How our fourth-graders interact with National Geographic Explorers
“In the beginning, my journeys feel at best ludicrous, at worst insane.”
–Kira Salak, American adventurer, writer, journalist, and contributing editor to National Geographic
Last week, I was able to join the fourth graders as they connected online with students and teachers from other schools and educators from National Geographic in underwater exploration.
The program, called Explorer Classroom, provides “a live interactive session that connects young people with National Geographic Explorers to hear behind-the-scenes stories and interact with cutting-edge scientists, researchers, and powerful storytellers from around the globe.” I’m grateful that fourth-grade teachers Ms. Holden and Ms. Holliday invited me to join their classes for this activity. In the instance I observed, explorers were diving 100 feet below the surface of the Pacific Ocean near Hawaii to study a coral-encrusted WWII U.S Hellcat fighter plane.
In the process, the students would learn about Remote Operated Vehicles (ROV) as the cameras displayed live footage from the depths of the ocean, and the status of the wreck. According to Ms. Holden, “previous excursions for 4th Grade Cobras have included four live zoom sessions with the E/C Nautilus—learning about the ship, sharks, and the sunken ships off the coast of Maui.”
Students also hear how scientists have used these sunken ships or planes to create artificial reefs for fish and other creatures of the sea. The team from National Geographic leaves the wreckage in place, and a food chain develops around the sunken vessel. At a time when coral reefs are dying around the world, this process allows new habitats to develop.
Young people also have the opportunity to ask questions directly to the explorers about their work. For example, Keystone student Vihan asked “Have any of your Rovers or devices broken or gotten stuck while exploring the wrecks?” Other students asked about the ROV, or underwater exploration in general.
To say that this was awe-inspiring would be an understatement. As opposed to reading about the scientists’ endeavors, young people around the world engage in conversations with scientists in real time as they perform their research. It was as if John Muir carried a Go-Pro camera in 1885 during his hikes through Yellowstone or Gertrude Bell broadcast her journeys through Saudi Arabia and Yemen in the 1890’s.
I asked Ms. Holden about the Explorer Classroom program, and she explained. “I was invited to join this expedition by a fellow Grosvenor Teacher Fellow Explorer who was on the E/V Nautilus as part of a program she was working with. Kelly Kohler and I worked together with the Ecology Project International last April in Yellowstone. Turns out another Nat Geo Teacher Fellow and friend, Daniel Kinzer, was on the same ship (we both served as National Geographic Teacher Community Leaders, and they both encouraged me to bring my kiddos.)”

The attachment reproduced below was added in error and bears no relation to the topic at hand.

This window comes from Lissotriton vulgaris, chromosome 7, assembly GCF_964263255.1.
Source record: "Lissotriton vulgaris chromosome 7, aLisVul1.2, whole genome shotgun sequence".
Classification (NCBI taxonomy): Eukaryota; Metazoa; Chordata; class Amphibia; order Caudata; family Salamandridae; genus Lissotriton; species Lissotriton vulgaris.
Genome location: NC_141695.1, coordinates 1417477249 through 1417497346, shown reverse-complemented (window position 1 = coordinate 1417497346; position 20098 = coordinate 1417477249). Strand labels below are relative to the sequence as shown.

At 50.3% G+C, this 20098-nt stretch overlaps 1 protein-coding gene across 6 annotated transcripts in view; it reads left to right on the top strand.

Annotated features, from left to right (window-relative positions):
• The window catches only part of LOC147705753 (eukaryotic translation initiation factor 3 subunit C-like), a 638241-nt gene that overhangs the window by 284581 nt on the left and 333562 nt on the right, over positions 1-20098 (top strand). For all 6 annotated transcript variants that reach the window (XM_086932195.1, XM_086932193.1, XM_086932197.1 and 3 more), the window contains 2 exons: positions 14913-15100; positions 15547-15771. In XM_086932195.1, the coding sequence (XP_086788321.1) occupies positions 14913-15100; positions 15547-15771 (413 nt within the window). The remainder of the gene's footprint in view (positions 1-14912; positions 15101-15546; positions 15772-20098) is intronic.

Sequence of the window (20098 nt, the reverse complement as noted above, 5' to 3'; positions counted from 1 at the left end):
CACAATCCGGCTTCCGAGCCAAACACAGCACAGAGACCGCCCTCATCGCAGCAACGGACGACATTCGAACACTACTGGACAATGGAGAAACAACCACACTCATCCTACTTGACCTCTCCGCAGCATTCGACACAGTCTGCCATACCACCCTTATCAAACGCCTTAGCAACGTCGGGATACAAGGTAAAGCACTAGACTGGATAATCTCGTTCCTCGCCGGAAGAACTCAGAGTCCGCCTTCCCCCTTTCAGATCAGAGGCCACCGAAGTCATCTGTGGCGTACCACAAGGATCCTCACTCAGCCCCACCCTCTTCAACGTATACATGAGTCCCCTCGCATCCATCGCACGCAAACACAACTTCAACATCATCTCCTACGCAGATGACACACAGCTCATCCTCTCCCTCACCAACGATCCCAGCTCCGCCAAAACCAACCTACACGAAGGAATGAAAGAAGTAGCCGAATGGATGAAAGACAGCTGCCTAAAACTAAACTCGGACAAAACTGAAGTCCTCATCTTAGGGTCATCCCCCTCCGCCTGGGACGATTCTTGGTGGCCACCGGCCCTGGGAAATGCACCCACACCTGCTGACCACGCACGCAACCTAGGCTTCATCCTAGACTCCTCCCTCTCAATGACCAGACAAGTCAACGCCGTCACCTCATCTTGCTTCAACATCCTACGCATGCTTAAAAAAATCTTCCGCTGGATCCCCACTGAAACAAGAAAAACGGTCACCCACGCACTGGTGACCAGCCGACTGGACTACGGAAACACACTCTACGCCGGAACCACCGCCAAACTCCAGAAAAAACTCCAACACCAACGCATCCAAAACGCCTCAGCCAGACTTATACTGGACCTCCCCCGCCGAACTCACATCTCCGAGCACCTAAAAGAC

Through these experiences, students learn a number of valuable lessons. They see how scientists and explorers do their work and advance knowledge. They can view firsthand the effects of the ocean on seemingly impregnable vehicles like ships or airplanes. For example, the underwater currents can move wrecks from place to place, or they can either corrode or preserve vehicles depending on a number of factors. Students can witness in real time the wonders of the ocean and see a variety of creatures, including sharks.
When asked by a student from another school what was his favorite discovery so far, one of the National Geographic Explorer pointed to the exploration of a sunken 1860 ship that was illegally transporting enslaved people off the coast of Mobile, Alabama. He also shared the excitement of finding a shipwreck off the coast of Turkey from the 17th Century filled with clay jars and products for trading between Egypt and other locations in the Mediterranean.
Perhaps another important lesson for the students was seeing technology advance fields like archaeology. We know how modern tech can help in STEM-related disciplines; here was an example of the ways that advances in science can further research in the humanities.
Lastly, maybe experiences like Geographic Explorer can compel our students to dream big and pursue their own adventures. Some Keystone alumni currently do underwater research in their chosen field while others work on archaeological digs in far off places. Classes like the other day can further the desires of today’s Cobras’ to follow in their predecessors’ footsteps of exploration and discover what’s out there. That’s truly exciting!